Women in performing arts: Rachel Millar

Jiya Singh

MVHS Alum ’20 Rachel Millar has been surrounded by “creative energy” all her life, growing up with a father who crafted large metal sculptures in his free time and a grandmother who performed in a theater improv group with her friends. Fostering her love for attention, Millar followed in her older sister’s footsteps by partaking in theater productions in middle school. Seeing the audience’s hysterical reactions to her performance as Ms. Hannigan in a production of “Annie Jr.” made her realize that being on stage was all she wanted to do. Despite discovering her passion and exploring it through the MVHS Drama Department as she got older, Millar decided to major in sociology when entering college because she believed she would have an easier time getting a job. 

​​“‘Theater is not an adult major’ — that’s what I kept [telling] myself,” Millar said. “I said, ‘Okay, sociology is the closest thing [to what] I’m interested in. Even I, like, I love theater more than anything and even I was like, ‘Can I have a theater degree? I need a sociology [degree],’ like, I don’t know. And so, that kind of inner monologue even within yourself of just ‘Am I going to be able to make a living off of this? Am I going to be able to get a steady job is this you have to think like okay, do I want to go full throttle and try and pursue film or stage or something like that?’”

To fuel her love for theater while pursuing a sociology degree, Millar followed her professor’s suggestion to audition for a virtual drama production her freshman year. Auditioning not only provided Millar with an “in” to the drama department, but also a new community of like-minded, creative individuals she became close with, despite only interacting through Zoom. Millar’s realization that she needed to constantly fuel her passions, rather than simply pursuing them as a hobby, motivated her to switch her major.

“[I love] the community you build, because theater as a field is unique, [and] because theater as a business is [rooted in] human interaction and emotions,” Millar said. “That also means that all of the best and most vulnerable moments are shared within this cast, [who] agree to create a safe space [and an] area where people can express themselves [and] be vulnerable and work through things in a really honest way without judgment. You connect with people really intensely in a really short amount of time. Most of my absolute best friends I’ve met through theater, because it’s such a bonding experience.”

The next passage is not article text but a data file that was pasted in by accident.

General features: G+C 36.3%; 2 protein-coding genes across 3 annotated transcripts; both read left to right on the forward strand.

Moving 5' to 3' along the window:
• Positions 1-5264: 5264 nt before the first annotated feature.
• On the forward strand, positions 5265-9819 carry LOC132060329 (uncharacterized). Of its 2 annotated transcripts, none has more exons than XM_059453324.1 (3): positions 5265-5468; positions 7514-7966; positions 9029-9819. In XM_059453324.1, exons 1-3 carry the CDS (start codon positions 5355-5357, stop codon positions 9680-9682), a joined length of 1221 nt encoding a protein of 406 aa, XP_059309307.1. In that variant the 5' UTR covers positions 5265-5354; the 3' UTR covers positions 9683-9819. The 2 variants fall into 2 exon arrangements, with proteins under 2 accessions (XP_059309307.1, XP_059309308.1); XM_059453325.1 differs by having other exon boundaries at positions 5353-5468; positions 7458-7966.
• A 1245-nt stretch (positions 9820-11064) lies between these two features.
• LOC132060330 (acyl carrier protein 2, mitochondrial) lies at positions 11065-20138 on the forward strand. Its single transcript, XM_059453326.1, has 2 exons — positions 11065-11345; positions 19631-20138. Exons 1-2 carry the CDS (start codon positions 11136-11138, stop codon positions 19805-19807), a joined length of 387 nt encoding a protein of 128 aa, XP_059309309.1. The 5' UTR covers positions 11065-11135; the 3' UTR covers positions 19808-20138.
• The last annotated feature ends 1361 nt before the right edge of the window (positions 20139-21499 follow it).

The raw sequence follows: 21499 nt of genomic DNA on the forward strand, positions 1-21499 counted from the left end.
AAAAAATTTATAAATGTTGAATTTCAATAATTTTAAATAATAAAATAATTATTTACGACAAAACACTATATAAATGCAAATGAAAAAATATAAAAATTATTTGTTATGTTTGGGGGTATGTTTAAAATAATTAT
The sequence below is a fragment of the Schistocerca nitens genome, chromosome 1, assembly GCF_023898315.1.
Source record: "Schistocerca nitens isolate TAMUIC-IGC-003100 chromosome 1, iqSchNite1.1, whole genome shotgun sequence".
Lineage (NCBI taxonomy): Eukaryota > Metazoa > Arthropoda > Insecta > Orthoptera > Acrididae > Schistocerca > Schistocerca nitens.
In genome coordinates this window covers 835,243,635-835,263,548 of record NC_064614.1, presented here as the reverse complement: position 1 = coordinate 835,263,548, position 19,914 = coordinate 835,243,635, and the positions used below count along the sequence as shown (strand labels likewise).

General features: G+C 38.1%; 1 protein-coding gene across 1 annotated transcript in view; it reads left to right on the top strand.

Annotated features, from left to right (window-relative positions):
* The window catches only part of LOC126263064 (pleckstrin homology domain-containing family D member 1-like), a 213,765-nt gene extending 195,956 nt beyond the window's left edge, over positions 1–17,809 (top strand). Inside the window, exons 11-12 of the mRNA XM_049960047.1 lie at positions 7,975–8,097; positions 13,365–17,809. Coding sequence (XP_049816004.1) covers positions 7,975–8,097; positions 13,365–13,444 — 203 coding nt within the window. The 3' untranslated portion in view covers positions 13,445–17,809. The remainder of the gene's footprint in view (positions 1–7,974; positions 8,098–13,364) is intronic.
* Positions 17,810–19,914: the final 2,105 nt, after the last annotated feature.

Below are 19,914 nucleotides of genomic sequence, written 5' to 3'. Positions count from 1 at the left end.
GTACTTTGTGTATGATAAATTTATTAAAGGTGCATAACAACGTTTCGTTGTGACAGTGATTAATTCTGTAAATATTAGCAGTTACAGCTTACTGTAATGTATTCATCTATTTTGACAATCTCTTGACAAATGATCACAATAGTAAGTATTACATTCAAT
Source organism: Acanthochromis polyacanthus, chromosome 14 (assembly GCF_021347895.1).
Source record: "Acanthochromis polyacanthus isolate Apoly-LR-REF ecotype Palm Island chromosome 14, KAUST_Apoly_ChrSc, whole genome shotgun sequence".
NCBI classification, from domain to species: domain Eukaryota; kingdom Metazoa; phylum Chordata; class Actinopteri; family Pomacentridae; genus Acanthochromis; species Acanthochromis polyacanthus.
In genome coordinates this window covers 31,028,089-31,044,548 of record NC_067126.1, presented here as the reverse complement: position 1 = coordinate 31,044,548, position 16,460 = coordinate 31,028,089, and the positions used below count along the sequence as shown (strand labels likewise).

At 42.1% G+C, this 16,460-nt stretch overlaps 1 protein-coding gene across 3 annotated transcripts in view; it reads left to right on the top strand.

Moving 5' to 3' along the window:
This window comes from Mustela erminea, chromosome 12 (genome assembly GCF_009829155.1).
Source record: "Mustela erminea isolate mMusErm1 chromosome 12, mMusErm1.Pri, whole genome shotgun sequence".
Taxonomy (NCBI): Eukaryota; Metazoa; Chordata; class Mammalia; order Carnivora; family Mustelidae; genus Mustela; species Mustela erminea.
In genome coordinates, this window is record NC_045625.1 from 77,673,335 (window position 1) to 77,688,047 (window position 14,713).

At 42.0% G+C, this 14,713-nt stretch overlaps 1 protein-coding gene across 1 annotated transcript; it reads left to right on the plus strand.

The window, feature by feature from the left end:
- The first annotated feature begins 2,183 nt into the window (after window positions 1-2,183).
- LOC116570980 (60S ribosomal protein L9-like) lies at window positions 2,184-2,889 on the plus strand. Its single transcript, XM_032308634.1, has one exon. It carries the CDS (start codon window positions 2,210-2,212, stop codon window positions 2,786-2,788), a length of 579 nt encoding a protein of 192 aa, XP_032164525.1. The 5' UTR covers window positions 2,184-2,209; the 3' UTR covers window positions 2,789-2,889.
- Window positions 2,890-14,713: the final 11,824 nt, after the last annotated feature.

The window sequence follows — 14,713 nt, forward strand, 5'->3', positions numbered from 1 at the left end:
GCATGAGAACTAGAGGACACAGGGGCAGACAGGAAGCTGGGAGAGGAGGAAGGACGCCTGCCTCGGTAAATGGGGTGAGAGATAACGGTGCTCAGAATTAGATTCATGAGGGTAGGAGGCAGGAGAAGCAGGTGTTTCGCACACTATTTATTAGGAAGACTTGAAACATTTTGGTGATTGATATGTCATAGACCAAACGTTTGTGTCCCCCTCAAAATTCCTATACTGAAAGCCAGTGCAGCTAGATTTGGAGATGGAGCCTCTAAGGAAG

Millar currently studies Theatre Film and Digital Production at the University of California, Riverside with a focus on acting and directing. Millar commends UCR for emphasizing undertold stories with its “initiative about decolonizing theater.” She finds that theater is one of the few fields dominated by women, allowing her to gain unique experiences with assistant directing and performing. Learning from female film professors and directors has allowed Millar to feel comfortable playing around with her characters, an aspect of the field she immensely appreciates.

Despite the comfort and community that theater provides for Millar, she constantly finds herself hesitant to mention her major around those in Silicon Valley. Growing up in a STEM-focused environment solidified Millar’s mindset that scientific majors were the only acceptable career paths, even though her family encouraged her otherwise. 

“Coming from Silicon Valley, pursuing anything in [the] arts is already [looked down upon]. It’s just not what people do there,” Millar said. “There’s not a big emphasis on arts and if you’re in the arts community. It’s so small that everyone’s fiercely bonded, [and] there’s definitely something beautiful about that. I’m a little hesitant to say that I’m a theater major. Every time I say it, I kind of say it with a laugh. Everyone gets really tense, because they’re like, ‘Oh no, does she know how hard of an industry it is?’ like, ‘Oh, honey, I know.’ That’s something I’ve thought of, but wouldn’t it be so stupid for me not to try?”

While Millar is encouraged by her family to pursue the theater arts, she acknowledges that many others may not have the privilege to do the same. From former MVHS Drama teachers Jeff Adams and Sara Capule to her artistic family, Millar is grateful for the support she has received in pursuing her dreams and encourages others to also support individuals who wish to pursue artistic careers.

“Put emphasis [on the arts], especially in spaces that are so STEM-focused,” Millar said. “Art is subjective, so there’s no bad art. You just do it. If it’s good and you feel it, then it’s great and it’s served its purpose. My biggest focus is trying to emphasize STEAM, not STEM, because the arts are so important. I think people take it for granted as just entertainment, [that it’s] not like a serious industry, but entertainment is a part of almost every single person’s life and is an outlet for people even if they’re just enjoying and consuming it.”